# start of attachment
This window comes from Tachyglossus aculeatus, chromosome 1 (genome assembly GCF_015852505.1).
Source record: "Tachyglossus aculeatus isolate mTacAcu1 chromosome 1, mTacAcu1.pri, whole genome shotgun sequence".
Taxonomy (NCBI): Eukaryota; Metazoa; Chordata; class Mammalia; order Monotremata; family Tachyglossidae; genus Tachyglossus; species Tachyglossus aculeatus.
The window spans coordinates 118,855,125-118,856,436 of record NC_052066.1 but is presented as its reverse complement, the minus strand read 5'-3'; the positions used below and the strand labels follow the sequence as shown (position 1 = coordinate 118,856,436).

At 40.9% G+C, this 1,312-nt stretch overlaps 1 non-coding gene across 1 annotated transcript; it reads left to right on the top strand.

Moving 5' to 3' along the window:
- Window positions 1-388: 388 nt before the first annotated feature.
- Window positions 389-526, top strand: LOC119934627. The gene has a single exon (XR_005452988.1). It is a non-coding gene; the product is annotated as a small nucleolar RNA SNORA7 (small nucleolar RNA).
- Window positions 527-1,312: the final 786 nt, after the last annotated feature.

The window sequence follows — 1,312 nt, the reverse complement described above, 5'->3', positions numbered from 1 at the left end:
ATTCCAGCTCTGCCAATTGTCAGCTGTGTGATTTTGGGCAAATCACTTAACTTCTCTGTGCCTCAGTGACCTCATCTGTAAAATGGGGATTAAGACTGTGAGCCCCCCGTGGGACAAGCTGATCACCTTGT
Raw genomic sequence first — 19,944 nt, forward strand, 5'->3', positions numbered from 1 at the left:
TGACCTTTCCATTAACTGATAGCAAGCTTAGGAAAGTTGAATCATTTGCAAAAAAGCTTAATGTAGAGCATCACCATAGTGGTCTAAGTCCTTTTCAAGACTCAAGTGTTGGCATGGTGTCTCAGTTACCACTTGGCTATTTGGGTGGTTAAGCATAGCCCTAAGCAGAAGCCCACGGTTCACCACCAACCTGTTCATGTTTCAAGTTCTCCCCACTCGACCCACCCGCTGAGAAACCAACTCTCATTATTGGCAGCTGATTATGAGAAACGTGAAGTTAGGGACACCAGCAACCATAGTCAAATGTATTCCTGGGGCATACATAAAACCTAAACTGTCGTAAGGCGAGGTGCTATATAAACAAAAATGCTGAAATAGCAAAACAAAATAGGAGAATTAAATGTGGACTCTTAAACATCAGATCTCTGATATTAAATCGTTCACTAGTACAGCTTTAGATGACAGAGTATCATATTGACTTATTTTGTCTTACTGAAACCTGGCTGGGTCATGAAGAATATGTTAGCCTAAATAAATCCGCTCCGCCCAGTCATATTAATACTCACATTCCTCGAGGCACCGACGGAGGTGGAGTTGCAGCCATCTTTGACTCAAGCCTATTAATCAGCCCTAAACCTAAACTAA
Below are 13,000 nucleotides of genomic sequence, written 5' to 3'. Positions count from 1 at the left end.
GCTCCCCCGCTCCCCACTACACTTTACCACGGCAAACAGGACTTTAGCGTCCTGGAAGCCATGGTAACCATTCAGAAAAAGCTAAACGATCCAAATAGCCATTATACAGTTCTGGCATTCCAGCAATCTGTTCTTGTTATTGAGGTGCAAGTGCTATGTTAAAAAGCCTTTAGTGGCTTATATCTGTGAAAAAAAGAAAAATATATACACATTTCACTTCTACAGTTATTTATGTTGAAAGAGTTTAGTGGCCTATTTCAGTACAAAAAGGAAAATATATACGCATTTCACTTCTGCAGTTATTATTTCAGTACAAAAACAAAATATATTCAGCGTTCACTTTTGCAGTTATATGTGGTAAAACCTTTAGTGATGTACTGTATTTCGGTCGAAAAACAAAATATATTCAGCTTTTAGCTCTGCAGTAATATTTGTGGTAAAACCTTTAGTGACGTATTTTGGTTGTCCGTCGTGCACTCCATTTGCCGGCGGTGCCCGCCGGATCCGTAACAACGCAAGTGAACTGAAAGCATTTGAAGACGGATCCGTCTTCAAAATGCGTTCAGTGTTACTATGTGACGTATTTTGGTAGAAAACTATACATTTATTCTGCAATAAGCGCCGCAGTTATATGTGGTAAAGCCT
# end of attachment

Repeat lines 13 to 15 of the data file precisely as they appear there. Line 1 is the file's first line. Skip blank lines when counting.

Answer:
TGACCTTTCCATTAACTGATAGCAAGCTTAGGAAAGTTGAATCATTTGCAAAAAAGCTTAATGTAGAGCATCACCATAGTGGTCTAAGTCCTTTTCAAGACTCAAGTGTTGGCATGGTGTCTCAGTTACCACTTGGCTATTTGGGTGGTTAAGCATAGCCCTAAGCAGAAGCCCACGGTTCACCACCAACCTGTTCATGTTTCAAGTTCTCCCCACTCGACCCACCCGCTGAGAAACCAACTCTCATTATTGGCAGCTGATTATGAGAAACGTGAAGTTAGGGACACCAGCAACCATAGTCAAATGTATTCCTGGGGCATACATAAAACCTAAACTGTCGTAAGGCGAGGTGCTATATAAACAAAAATGCTGAAATAGCAAAACAAAATAGGAGAATTAAATGTGGACTCTTAAACATCAGATCTCTGATATTAAATCGTTCACTAGTACAGCTTTAGATGACAGAGTATCATATTGACTTATTTTGTCTTACTGAAACCTGGCTGGGTCATGAAGAATATGTTAGCCTAAATAAATCCGCTCCGCCCAGTCATATTAATACTCACATTCCTCGAGGCACCGACGGAGGTGGAGTTGCAGCCATCTTTGACTCAAGCCTATTAATCAGCCCTAAACCTAAACTAA
Below are 13,000 nucleotides of genomic sequence, written 5' to 3'. Positions count from 1 at the left end.
GCTCCCCCGCTCCCCACTACACTTTACCACGGCAAACAGGACTTTAGCGTCCTGGAAGCCATGGTAACCATTCAGAAAAAGCTAAACGATCCAAATAGCCATTATACAGTTCTGGCATTCCAGCAATCTGTTCTTGTTATTGAGGTGCAAGTGCTATGTTAAAAAGCCTTTAGTGGCTTATATCTGTGAAAAAAAGAAAAATATATACACATTTCACTTCTACAGTTATTTATGTTGAAAGAGTTTAGTGGCCTATTTCAGTACAAAAAGGAAAATATATACGCATTTCACTTCTGCAGTTATTATTTCAGTACAAAAACAAAATATATTCAGCGTTCACTTTTGCAGTTATATGTGGTAAAACCTTTAGTGATGTACTGTATTTCGGTCGAAAAACAAAATATATTCAGCTTTTAGCTCTGCAGTAATATTTGTGGTAAAACCTTTAGTGACGTATTTTGGTTGTCCGTCGTGCACTCCATTTGCCGGCGGTGCCCGCCGGATCCGTAACAACGCAAGTGAACTGAAAGCATTTGAAGACGGATCCGTCTTCAAAATGCGTTCAGTGTTACTATGTGACGTATTTTGGTAGAAAACTATACATTTATTCTGCAATAAGCGCCGCAGTTATATGTGGTAAAGCCT